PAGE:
slowdown with massive memory usage

Hallvard B Furuseth h.b.furuseth at
Sun Aug 1 20:23:04 CEST 2004

Istvan Albert wrote:
>Hallvard B Furuseth wrote:
>> When I moved a function to create one such dict from near the beginning
>> of the program to a later time, that function slowed down by a factor
>> of 8-14: 38 sec at 15M memory usage, 570 sec at 144M, 330 sec at 200M.
> I suspect there is more to it than just "moving". There must be a reason
> for the reorganization and...

I ran it by hand since it was so slow - and then it wasn't slow.
So I timed it at different places in the program, and also checked
if it gave different results.  It didn't.

> check what other things are you doing and profile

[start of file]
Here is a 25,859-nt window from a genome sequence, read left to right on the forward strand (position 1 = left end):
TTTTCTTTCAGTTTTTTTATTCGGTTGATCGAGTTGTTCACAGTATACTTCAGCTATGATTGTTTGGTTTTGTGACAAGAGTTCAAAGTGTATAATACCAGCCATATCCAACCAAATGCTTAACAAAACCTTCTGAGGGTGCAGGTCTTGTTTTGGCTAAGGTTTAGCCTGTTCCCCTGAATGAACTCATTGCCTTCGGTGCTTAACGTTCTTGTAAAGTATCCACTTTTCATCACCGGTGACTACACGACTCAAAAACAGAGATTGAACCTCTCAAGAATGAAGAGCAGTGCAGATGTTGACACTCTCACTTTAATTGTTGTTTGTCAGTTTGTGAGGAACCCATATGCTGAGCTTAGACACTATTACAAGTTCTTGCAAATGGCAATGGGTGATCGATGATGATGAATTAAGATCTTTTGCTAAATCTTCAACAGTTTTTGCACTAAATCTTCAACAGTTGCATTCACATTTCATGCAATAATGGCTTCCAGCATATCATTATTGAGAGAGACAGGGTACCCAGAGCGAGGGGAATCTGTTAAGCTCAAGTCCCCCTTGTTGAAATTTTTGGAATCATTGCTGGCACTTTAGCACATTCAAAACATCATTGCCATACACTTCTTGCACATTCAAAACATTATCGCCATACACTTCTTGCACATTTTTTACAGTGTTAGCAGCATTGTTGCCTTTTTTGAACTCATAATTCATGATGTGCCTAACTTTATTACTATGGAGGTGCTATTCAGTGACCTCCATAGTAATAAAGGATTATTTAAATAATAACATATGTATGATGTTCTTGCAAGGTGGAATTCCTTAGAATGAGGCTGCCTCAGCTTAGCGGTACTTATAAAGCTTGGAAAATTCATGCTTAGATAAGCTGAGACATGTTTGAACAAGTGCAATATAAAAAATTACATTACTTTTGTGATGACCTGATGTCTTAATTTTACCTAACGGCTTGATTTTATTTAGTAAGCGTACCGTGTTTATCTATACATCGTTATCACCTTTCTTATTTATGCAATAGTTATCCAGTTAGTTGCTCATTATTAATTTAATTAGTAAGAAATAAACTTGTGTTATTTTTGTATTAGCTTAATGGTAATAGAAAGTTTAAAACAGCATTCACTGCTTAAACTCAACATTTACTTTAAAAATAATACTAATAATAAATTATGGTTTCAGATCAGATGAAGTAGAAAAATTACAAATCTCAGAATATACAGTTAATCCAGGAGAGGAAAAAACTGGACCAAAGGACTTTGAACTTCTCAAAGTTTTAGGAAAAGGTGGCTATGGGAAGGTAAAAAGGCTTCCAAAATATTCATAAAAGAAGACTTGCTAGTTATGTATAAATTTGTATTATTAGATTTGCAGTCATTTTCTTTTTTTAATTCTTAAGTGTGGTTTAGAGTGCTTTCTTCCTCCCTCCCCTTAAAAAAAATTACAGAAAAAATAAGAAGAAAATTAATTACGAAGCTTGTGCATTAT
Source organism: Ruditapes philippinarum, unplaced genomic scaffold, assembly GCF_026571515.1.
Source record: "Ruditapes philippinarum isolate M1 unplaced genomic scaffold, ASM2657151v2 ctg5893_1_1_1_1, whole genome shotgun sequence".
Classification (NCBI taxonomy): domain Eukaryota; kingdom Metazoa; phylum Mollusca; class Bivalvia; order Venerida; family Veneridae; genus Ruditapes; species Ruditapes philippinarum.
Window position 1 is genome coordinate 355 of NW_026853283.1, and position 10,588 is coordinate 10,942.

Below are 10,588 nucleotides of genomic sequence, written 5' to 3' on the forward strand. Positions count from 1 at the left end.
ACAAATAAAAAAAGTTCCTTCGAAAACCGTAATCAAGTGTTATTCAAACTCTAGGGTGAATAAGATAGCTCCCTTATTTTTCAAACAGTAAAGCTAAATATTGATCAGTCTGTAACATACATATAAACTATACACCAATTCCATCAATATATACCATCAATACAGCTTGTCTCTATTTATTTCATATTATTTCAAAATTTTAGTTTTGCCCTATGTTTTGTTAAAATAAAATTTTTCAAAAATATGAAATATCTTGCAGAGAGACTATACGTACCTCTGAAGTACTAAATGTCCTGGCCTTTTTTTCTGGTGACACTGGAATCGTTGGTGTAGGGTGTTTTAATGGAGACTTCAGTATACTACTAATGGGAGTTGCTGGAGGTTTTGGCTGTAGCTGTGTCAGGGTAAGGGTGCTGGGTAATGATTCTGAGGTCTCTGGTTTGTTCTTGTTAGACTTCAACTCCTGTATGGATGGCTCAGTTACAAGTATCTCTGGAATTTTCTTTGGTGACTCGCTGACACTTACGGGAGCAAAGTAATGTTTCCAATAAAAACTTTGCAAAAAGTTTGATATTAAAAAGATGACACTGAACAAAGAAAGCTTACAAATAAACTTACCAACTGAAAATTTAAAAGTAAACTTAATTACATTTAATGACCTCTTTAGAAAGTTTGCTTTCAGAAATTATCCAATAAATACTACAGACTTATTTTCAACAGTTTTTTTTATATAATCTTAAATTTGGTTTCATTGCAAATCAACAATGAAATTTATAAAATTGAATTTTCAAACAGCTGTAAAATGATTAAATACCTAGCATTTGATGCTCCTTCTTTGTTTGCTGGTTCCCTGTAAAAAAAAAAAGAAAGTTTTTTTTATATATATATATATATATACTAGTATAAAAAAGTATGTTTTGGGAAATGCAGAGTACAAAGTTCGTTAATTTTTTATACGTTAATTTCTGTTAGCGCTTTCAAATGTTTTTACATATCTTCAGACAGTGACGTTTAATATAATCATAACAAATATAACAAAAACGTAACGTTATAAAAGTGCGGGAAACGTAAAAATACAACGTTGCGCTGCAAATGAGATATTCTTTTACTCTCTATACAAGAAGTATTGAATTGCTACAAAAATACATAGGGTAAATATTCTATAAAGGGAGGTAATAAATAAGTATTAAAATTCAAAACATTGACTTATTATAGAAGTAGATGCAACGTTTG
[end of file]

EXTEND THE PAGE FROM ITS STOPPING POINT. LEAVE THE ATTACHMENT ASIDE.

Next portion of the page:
> your program

Thanks.  I profiled the function with <hotshot.Profile>.runcall() and

The same functions are called, and they are called the same number of
times.  A total of 2872425 function calls.  Only the run times differ.

For example, this simple method (called 90440 times) slows down by a
factor of 7 according to the profiles:

  class PgNumeric:
    def __int__(self):
      return int(self.__v / self.__sf)

__v and __sf are longs, so there is little room to mess up that one:-)
Debug output shows the same sequence of input values in each run:
  self.__class__.__name__ = 'PgNumeric',
  self.__dict__ = {
    '_PgNumeric__v': <long integer increasing from 7735L to 260167L>,
    '_PgNumeric__p': 12,
    '_PgNumeric__sf': 1L,
    '_PgNumeric__s': 0}.

It "only" slows down by 30% if I add
    class PgNumeric(object):
        __slots__ = ('_PgNumeric__p',  '_PgNumeric__s',
                     '_PgNumeric__sf', '_PgNumeric__v')
but I don't know if such a change to pyPgSQL will be accepted, since
`object' disables the __coerce__() method.  Well, I'll try.


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